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Research Abstracts - 2006
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A Tripartite Architecture for Question Answering

Boris Katz, Gary Borchardt, Sue Felshin & Gregory Marton

The Problem

Robust question answering involves a combination of many processing capabilities: natural language understanding and generation, interactive dialog, matching, reasoning, data organization, information extraction, remote interfaces, and more. In the construction of question answering systems, then, it is critically important to choose an appropriate architecture: one that is sufficiently modular and flexible, and that includes abstraction layers in appropriate places.

Three particularly important requirements for such an architecture are:

  • handling diverse information resources, used singly or in combination,
  • facilitating a range of user–system interaction styles, to accommodate different types of situations that arise during question answering sessions, and
  • supporting the use of multiple processing strategies, including linguistic, knowledge-based and statistical techniques.

We have been elaborating a comprehensive question answering architecture that consists of three broad layers of operation, as illustrated in the following diagram:

diagram of tripartite architecture

The top layer of this architecture supplies natural language processing functionality. Its responsibilities include analysis of questions, engaging in system–user dialog, and generating responses to the user. A range of contingent circumstances are addressed by this layer, including the correction of misspelled words, clarification of ambiguities, handling of elliptical questions, and suggestion of related questions. In presenting responses, this layer is responsible for including source attributions and links to further information, and for providing explanations of fused information.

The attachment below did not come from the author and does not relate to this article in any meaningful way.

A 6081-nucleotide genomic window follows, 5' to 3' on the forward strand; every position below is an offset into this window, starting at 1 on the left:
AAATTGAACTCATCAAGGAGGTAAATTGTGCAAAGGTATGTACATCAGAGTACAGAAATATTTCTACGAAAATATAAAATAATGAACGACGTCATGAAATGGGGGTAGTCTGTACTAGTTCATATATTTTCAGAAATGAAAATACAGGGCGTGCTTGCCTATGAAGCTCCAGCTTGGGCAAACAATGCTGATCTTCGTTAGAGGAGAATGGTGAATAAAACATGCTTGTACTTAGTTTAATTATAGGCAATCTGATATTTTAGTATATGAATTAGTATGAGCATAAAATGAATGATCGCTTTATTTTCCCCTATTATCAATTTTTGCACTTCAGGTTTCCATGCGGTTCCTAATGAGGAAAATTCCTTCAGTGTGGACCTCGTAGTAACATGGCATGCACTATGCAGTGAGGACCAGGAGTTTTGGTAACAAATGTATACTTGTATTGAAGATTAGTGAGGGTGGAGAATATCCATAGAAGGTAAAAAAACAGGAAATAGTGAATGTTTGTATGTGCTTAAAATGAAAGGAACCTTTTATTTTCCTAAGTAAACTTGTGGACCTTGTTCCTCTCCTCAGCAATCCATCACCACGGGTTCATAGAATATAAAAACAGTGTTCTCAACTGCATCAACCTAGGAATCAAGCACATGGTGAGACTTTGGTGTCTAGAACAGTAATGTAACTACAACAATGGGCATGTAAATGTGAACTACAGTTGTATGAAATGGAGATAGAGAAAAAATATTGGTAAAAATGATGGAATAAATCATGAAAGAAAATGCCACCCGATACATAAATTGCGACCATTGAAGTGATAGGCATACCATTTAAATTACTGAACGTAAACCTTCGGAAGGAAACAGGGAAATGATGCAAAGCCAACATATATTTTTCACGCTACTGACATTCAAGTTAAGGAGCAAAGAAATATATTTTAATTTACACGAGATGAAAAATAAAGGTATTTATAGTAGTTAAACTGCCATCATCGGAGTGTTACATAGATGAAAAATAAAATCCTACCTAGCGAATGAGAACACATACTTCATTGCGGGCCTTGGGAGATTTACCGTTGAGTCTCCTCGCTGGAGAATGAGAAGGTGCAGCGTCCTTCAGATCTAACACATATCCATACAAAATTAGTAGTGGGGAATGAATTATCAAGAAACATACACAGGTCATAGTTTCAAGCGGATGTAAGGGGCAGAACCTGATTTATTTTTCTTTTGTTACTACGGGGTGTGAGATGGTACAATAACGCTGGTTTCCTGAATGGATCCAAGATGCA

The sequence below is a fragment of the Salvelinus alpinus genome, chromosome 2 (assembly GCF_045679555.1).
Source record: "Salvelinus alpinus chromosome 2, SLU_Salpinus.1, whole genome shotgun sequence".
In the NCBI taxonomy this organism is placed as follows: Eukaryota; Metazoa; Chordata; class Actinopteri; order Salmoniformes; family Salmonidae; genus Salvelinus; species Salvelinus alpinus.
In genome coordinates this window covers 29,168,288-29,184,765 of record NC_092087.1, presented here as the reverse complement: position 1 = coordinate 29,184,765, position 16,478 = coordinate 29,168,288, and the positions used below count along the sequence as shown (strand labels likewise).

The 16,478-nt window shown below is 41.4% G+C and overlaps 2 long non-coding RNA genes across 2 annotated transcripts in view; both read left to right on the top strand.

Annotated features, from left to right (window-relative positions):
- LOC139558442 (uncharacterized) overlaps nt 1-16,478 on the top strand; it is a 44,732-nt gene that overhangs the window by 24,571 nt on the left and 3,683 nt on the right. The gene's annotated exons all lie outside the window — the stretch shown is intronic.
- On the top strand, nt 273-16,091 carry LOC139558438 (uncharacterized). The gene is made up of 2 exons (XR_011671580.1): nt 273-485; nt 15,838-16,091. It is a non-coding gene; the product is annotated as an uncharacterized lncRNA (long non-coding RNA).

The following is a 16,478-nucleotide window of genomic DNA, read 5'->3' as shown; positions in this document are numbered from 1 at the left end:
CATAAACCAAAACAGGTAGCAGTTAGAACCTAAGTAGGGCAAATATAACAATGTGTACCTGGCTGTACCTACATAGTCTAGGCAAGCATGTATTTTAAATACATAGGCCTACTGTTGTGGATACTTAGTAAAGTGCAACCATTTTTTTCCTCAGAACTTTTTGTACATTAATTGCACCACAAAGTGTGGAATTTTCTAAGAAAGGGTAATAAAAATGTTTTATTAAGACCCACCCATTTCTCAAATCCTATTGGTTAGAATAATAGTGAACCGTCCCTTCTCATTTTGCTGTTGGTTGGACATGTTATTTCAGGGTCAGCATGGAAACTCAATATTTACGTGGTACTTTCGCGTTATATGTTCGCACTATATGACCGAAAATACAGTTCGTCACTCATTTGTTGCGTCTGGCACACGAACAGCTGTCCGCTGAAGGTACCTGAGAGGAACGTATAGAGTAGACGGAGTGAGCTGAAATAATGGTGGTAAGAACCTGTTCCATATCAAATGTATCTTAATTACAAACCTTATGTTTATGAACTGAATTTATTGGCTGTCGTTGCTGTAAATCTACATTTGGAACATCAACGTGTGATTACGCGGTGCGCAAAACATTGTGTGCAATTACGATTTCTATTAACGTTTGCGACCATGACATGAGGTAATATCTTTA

The bottom layer of the architecture establishes a uniform interface to diverse resources such as multi-media documents, databases, and resources available on the Web. In this capacity, it creates an abstraction layer that supports interaction with these resources while hiding differences in format, access protocols, and other details. In addition, the bottom layer facilitates the integration of different technologies (e.g., statistical and knowledge-based techniques) that might be relevant for different types of resources.

The middle layer supplies a bridge between the top layer and the bottom layer, serving to decompose questions into subquestions, perform reasoning operations, fuse the results of processing for subquestions, and construct explanations of fused information which are relayed to the top layer. Question decomposition occurs both on the basis of syntax, in cases where the question itself contains distinct parts that may be posed as subquestions, and semantics, in cases where domain knowledge and representations of underlying meaning may be applied to partition a question into subquestions.


We have constructed an initial implementation of the tripartite architecture using several processing components developed in our group. Roughly, our START system [2] [3] makes up the top layer of the architecture, our Omnibase system [5] makes up the bottom layer, and our IMPACT system (based on [1]) makes up the middle layer. The assembled system provides access to many resources, for example, CIA World Factbook, IMDB, Biography.com, Infoplease.com, and the MIPT Terrorism Knowledge Base. An initial description of our use of this architecture to answer questions on the basis of multiple information resources appears in: [4].

Research Support

This work is supported in part by the Advanced Research and Development Activity as part of the AQUAINT Phase II research program.


[1] Gary C. Borchardt. Thinking between the Lines: Computers and the Comprehension of Causal Descriptions. Cambridge, Massachusetts, 1994.

[2] Boris Katz. Using English for Indexing and Retrieving. In Artificial Intelligence at MIT: Expanding Frontiers, v. 1; Cambridge, MA, 1990.

[3] Boris Katz. Annotating the World Wide Web Using Natural Language. In Proceedings of the 5th RIAO Conference on Computer Assisted Information Searching on the Internet (RIAO '97), Montreal, Canada, 1997.

[4] Boris Katz, Gary Borchardt, and Sue Felshin. Syntactic and Semantic Decomposition Strategies for Question Answering from Multiple Resources. In Proceedings of the AAAI 2005 Workshop on Inference for Textual Question Answering, pp. 35–41, 2005.

[5] Boris Katz, Sue Felshin, Deniz Yuret, Ali Ibrahim, Jimmy Lin, Gregory Marton, Alton Jerome McFarland, and Baris Temelkuran. Omnibase: Uniform Access to Heterogeneous Data for Question Answering. In Proc. of the 7th Int. Workshop on Applications of Natural Language to Information Systems (NLDB '02), Stockholm, Sweden, June 2002.


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